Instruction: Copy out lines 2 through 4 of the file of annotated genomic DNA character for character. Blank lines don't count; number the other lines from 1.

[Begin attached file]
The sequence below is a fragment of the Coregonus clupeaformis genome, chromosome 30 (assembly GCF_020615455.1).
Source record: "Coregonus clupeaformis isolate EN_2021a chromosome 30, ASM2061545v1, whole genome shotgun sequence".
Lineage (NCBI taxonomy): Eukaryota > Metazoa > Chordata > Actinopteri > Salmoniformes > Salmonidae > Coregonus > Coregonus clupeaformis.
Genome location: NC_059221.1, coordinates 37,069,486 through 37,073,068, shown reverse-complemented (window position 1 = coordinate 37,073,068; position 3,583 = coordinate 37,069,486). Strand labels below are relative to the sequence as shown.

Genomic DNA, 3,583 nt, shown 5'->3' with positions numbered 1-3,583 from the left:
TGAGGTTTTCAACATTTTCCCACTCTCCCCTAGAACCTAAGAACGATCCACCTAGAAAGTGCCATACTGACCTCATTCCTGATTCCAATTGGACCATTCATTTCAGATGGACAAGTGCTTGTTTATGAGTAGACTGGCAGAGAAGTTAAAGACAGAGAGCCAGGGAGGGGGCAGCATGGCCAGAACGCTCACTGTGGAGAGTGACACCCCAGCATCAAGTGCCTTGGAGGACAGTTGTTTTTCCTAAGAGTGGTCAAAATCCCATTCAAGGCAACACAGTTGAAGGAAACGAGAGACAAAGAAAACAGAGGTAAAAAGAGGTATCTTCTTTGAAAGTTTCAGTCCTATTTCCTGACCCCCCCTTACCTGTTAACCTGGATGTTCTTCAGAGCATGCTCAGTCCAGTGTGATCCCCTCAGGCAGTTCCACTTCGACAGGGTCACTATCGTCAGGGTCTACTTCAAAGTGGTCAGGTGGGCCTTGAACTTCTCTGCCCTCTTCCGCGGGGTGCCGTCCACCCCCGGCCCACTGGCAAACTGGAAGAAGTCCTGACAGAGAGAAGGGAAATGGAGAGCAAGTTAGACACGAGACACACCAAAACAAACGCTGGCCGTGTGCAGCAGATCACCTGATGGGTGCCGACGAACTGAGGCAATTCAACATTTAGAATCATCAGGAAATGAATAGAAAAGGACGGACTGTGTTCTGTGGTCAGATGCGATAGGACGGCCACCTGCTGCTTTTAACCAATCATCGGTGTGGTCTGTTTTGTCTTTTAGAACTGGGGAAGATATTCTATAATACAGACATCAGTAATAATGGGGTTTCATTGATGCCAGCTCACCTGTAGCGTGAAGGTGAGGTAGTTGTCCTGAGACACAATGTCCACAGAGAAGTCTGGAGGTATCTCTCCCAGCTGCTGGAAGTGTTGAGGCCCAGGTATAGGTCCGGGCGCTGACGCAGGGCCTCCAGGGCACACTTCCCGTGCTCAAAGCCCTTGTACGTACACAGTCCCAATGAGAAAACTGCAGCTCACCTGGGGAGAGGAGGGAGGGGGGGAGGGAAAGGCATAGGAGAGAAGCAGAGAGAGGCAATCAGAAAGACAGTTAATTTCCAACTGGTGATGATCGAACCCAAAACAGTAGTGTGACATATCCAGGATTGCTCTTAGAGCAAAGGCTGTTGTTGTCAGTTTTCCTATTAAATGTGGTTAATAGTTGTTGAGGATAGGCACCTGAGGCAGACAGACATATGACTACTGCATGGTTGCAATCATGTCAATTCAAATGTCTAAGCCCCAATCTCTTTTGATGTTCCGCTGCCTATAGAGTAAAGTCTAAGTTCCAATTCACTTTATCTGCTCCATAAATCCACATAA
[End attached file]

Source record: "Coregonus clupeaformis isolate EN_2021a chromosome 30, ASM2061545v1, whole genome shotgun sequence".
Lineage (NCBI taxonomy): Eukaryota > Metazoa > Chordata > Actinopteri > Salmoniformes > Salmonidae > Coregonus > Coregonus clupeaformis.
Genome location: NC_059221.1, coordinates 37,069,486 through 37,073,068, shown reverse-complemented (window position 1 = coordinate 37,073,068; position 3,583 = coordinate 37,069,486). Strand labels below are relative to the sequence as shown.